After, make a purposeful plan to get there. The plan doesn’t have to be a one track map with every detail laid out but it has to be substantial with clear goals & steps. In Stephen Covey’s book The 7 Habits of Highly Effective People: Powerful Lessons in Personal Change – the 2nd habit is Begin with the end in mind. Sometimes going with the flow is fun and easy but the flow is usually downhill (and ends the bottom of a creek).

How I punched unhappiness in the face and walked away

Once I took the first step to reach my goal (becoming a digital nomad in this case),  it took less effort to take the second and the third and soon you gain traction. Was it without struggle? No. Was it without doubt sometimes? Hell no. You will always have some fear and some doubt but refuse to let that control you. I figured, so what if I’m scared?

The only thing worse than being scared is doing nothing at all because you’re scared (or worse – lazy). Being scared is just an emotion and you can’t let emotions get the best of you. So what if you’re worried it won’t work out? Do it anyway and have faith it will. Adversity makes life a little fun and challenging anyway.

I was walking through my personal hell, kept going and got through it to get over it. It feels amazing and honestly, I’m pretty proud of myself. I hope if there’s anybody else feeling the same way that they keep grudging along because it’s not impossible. There are others who have been there and now finding themselves in a much better place.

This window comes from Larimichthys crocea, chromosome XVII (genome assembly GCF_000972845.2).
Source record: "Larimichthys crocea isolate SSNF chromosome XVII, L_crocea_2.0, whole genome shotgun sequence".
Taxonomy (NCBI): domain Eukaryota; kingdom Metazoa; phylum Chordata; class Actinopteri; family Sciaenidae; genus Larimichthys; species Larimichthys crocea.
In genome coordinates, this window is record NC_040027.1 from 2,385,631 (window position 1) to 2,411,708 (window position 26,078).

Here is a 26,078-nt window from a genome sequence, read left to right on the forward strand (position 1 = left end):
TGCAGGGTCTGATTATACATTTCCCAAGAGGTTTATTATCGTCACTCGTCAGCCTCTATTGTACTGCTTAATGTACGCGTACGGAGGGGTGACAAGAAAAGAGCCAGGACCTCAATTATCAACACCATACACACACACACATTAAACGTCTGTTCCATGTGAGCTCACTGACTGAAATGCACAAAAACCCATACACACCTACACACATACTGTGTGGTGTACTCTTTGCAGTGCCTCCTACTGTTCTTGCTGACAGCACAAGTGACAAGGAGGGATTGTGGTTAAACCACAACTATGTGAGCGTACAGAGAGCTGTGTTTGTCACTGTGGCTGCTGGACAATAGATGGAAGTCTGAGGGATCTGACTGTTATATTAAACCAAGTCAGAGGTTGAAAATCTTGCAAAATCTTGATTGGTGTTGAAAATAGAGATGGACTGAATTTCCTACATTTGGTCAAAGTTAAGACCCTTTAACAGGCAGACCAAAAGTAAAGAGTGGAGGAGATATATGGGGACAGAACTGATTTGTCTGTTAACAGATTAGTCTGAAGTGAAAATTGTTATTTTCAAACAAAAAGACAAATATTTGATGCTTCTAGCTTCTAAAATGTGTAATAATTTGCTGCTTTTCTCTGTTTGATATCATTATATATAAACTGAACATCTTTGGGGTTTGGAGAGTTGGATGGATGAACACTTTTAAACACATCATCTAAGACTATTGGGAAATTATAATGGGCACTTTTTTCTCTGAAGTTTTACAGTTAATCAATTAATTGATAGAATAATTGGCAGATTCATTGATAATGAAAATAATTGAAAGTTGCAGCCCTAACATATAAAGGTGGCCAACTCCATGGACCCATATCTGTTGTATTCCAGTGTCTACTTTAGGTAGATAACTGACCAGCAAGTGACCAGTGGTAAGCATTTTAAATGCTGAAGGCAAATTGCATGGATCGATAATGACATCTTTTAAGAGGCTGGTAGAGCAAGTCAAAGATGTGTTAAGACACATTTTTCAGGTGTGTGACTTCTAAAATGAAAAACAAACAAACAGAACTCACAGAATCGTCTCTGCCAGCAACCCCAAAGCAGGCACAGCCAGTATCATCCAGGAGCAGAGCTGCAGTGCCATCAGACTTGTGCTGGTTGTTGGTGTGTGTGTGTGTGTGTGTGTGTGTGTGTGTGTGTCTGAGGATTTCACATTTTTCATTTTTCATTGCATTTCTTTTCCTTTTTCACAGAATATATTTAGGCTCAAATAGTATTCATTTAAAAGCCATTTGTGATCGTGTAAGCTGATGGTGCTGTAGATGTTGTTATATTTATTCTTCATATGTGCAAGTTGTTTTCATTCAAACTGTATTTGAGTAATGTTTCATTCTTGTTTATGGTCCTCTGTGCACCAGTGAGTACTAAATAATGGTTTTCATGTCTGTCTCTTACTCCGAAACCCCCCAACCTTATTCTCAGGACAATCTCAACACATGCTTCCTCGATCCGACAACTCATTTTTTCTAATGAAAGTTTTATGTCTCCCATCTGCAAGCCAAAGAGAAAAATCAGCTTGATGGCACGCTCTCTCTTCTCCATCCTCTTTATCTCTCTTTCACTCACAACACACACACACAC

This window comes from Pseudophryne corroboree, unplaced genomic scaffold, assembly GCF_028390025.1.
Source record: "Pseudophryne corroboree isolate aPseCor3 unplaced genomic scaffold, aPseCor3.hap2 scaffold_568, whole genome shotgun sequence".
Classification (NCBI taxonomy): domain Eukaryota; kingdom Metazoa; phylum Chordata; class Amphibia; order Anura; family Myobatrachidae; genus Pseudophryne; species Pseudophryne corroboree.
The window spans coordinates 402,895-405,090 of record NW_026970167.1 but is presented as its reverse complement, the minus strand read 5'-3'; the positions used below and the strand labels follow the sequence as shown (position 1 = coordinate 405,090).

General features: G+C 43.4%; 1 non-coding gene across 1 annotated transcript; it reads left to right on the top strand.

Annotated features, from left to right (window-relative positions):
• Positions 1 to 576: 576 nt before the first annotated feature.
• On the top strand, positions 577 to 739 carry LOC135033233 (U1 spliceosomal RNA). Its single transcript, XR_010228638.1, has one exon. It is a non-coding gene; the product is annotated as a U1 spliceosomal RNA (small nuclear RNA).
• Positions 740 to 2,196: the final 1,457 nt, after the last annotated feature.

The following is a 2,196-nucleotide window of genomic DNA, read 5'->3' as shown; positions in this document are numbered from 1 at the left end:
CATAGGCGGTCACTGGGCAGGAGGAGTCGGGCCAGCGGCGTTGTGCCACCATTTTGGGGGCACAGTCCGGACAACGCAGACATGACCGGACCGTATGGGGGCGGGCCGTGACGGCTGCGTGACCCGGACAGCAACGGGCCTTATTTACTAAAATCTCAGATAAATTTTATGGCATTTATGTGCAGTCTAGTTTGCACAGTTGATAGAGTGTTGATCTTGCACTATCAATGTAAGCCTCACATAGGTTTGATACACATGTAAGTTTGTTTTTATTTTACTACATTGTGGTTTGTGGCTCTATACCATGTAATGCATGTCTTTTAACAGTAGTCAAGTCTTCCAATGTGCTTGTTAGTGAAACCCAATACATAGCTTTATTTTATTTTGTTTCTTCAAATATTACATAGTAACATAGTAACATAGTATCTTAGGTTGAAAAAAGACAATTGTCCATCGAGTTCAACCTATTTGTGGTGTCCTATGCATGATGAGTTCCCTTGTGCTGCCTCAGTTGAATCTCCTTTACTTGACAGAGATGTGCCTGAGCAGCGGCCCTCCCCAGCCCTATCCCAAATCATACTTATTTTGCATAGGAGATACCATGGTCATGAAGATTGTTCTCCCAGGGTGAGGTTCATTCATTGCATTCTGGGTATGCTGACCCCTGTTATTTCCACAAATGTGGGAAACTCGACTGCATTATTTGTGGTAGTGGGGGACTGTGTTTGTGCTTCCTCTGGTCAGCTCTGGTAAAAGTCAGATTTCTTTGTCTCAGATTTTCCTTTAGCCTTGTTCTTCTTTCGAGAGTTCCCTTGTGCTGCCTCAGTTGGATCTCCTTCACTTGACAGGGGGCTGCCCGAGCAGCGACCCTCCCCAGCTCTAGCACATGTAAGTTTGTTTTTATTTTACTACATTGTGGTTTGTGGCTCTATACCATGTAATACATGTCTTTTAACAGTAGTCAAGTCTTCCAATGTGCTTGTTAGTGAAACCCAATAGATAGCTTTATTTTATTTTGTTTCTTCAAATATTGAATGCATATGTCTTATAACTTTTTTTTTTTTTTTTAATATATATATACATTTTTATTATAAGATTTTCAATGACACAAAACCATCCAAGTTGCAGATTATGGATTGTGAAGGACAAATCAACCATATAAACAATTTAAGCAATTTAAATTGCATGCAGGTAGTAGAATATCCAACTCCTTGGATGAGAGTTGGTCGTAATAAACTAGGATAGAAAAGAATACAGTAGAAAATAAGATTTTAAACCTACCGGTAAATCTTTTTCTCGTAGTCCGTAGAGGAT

On top of that, I discovered the idea of living minimally. The whole minimalist idea went hand in hand with my freedom-loving life so I sold, donated, or tossed mostly everything I owned. Don’t get me wrong, I’m not living in a shoebox with one pair of underwear but the things I *do* own, are purposefully used and has a specific purpose.

So after becoming a (newbie) minimalist, I spent time in the West coast with family + short travel trips. Now, I’m back in Thailand for a few months. My plan is to meet + connect with other travelers and digital nomad and creatives that I have more in common with & enjoy the experience of being in a different place. A few other popular techie/creative hubs besides Chiang Mai are Bali and Vietnam. A resource that helps nomads connect with each other is the digital nomads community called #nomads (where I’m part of the admin and moderator team), NomadList and NomadForum.

After that, I’ll most likely head to Hawaii for a few months but of course, that can change and you might find me somewhere else in the world instead. Hit me up if you’re in the same area as I am!